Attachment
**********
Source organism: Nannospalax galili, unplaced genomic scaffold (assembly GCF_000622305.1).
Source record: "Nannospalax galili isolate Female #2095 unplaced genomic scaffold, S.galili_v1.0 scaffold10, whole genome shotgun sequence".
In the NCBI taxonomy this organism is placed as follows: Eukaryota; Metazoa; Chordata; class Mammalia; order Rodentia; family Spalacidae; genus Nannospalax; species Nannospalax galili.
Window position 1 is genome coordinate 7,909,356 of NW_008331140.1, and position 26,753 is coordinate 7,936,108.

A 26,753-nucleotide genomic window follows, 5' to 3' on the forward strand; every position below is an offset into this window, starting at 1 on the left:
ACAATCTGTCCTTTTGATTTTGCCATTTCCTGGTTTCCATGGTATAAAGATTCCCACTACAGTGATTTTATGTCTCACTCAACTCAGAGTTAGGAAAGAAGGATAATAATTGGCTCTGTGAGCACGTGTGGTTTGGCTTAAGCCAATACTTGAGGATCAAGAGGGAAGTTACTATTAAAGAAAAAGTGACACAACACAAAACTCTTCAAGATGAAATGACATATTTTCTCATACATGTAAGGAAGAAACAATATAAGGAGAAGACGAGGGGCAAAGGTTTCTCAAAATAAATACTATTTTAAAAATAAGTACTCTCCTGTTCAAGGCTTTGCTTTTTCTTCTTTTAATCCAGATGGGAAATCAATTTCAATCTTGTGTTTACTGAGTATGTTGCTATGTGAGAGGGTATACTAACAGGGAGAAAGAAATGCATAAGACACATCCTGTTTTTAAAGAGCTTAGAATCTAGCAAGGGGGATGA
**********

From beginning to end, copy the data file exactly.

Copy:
Source organism: Nannospalax galili, unplaced genomic scaffold (assembly GCF_000622305.1).
Source record: "Nannospalax galili isolate Female #2095 unplaced genomic scaffold, S.galili_v1.0 scaffold10, whole genome shotgun sequence".
In the NCBI taxonomy this organism is placed as follows: Eukaryota; Metazoa; Chordata; class Mammalia; order Rodentia; family Spalacidae; genus Nannospalax; species Nannospalax galili.
Window position 1 is genome coordinate 7,909,356 of NW_008331140.1, and position 26,753 is coordinate 7,936,108.

A 26,753-nucleotide genomic window follows, 5' to 3' on the forward strand; every position below is an offset into this window, starting at 1 on the left:
ACAATCTGTCCTTTTGATTTTGCCATTTCCTGGTTTCCATGGTATAAAGATTCCCACTACAGTGATTTTATGTCTCACTCAACTCAGAGTTAGGAAAGAAGGATAATAATTGGCTCTGTGAGCACGTGTGGTTTGGCTTAAGCCAATACTTGAGGATCAAGAGGGAAGTTACTATTAAAGAAAAAGTGACACAACACAAAACTCTTCAAGATGAAATGACATATTTTCTCATACATGTAAGGAAGAAACAATATAAGGAGAAGACGAGGGGCAAAGGTTTCTCAAAATAAATACTATTTTAAAAATAAGTACTCTCCTGTTCAAGGCTTTGCTTTTTCTTCTTTTAATCCAGATGGGAAATCAATTTCAATCTTGTGTTTACTGAGTATGTTGCTATGTGAGAGGGTATACTAACAGGGAGAAAGAAATGCATAAGACACATCCTGTTTTTAAAGAGCTTAGAATCTAGCAAGGGGGATGA